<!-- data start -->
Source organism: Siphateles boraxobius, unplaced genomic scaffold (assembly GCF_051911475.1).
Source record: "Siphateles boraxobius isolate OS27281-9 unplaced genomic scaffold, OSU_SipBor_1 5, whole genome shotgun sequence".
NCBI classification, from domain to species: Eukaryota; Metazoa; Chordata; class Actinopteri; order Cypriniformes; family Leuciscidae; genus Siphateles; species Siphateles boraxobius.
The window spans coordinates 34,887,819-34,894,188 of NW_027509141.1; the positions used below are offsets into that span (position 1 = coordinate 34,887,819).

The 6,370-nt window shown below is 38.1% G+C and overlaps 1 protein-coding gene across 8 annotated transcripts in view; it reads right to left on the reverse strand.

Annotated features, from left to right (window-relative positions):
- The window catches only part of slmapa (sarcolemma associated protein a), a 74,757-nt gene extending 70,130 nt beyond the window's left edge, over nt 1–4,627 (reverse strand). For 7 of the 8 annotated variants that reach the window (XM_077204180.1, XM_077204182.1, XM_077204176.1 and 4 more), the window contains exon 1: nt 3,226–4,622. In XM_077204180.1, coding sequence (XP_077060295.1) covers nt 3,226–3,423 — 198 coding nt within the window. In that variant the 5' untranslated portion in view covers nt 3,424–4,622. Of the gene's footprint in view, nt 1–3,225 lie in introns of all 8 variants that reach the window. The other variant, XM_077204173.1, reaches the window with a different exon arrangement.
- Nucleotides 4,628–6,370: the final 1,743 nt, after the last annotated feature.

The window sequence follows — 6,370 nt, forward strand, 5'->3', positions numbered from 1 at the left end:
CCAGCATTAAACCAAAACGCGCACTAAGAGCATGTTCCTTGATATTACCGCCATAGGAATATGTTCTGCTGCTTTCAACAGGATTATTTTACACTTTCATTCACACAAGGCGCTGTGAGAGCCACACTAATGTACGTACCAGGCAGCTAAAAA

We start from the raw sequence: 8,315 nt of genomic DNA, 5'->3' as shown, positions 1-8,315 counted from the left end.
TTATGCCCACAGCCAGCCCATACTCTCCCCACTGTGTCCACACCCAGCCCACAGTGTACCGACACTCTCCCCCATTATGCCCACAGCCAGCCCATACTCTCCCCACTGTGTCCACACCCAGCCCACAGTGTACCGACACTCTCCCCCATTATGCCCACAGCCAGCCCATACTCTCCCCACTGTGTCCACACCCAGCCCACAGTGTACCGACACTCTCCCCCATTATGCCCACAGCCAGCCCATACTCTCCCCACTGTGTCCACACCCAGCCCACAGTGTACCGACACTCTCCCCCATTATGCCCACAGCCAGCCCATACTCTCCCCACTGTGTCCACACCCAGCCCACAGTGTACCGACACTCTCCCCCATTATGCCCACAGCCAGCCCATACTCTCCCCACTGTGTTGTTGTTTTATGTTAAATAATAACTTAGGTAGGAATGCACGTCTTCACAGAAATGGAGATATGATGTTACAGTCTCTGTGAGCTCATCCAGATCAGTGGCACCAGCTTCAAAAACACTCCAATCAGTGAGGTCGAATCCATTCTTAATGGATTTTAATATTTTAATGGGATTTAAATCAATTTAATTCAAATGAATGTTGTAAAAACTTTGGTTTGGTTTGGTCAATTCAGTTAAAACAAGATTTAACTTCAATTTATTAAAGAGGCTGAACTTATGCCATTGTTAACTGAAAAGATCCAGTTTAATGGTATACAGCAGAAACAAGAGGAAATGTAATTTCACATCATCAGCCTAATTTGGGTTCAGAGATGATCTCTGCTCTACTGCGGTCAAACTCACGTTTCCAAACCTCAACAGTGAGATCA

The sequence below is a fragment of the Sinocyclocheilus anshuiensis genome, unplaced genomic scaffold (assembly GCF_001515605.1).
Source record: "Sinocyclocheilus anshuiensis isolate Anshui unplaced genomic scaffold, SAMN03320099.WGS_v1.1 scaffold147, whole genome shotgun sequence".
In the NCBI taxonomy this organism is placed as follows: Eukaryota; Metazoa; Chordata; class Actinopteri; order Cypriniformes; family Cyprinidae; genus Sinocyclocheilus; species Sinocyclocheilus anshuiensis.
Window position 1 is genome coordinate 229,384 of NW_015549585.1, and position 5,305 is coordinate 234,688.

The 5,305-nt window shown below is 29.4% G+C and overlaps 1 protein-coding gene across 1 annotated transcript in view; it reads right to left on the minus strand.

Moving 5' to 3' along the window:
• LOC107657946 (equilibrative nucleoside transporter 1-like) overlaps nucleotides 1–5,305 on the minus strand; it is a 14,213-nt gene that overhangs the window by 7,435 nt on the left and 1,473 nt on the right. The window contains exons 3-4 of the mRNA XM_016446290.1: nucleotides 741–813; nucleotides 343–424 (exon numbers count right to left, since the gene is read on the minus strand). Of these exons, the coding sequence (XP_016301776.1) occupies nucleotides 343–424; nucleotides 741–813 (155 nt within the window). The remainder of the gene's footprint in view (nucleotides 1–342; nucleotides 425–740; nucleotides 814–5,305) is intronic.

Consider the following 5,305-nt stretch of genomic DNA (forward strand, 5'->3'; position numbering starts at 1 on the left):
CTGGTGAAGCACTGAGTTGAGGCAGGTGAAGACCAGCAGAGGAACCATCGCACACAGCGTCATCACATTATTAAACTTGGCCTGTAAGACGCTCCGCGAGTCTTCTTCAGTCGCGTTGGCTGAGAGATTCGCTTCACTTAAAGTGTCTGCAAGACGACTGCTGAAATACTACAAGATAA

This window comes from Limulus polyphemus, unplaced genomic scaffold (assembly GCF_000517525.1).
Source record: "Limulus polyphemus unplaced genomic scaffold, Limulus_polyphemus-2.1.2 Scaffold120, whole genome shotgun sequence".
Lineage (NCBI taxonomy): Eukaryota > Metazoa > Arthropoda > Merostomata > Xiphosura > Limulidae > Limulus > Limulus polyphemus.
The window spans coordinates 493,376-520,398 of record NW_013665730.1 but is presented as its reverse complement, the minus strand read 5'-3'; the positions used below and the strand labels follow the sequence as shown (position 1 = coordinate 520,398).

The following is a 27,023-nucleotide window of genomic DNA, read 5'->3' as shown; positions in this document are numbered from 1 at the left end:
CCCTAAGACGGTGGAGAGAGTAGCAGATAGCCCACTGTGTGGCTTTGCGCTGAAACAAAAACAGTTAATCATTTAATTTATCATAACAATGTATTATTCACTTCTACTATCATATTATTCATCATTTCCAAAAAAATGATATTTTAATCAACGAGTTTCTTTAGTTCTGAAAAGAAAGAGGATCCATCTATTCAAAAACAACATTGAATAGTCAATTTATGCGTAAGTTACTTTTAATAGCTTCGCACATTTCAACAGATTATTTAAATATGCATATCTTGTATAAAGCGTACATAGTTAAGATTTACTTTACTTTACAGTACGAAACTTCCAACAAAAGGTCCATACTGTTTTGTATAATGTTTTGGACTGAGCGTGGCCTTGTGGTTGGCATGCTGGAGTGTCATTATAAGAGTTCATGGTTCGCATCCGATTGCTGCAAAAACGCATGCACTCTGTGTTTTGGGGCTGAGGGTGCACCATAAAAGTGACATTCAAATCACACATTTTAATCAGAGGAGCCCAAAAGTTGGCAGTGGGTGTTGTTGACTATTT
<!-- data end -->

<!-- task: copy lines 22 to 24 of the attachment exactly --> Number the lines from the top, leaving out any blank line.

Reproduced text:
This window comes from Limulus polyphemus, unplaced genomic scaffold (assembly GCF_000517525.1).
Source record: "Limulus polyphemus unplaced genomic scaffold, Limulus_polyphemus-2.1.2 Scaffold120, whole genome shotgun sequence".
Lineage (NCBI taxonomy): Eukaryota > Metazoa > Arthropoda > Merostomata > Xiphosura > Limulidae > Limulus > Limulus polyphemus.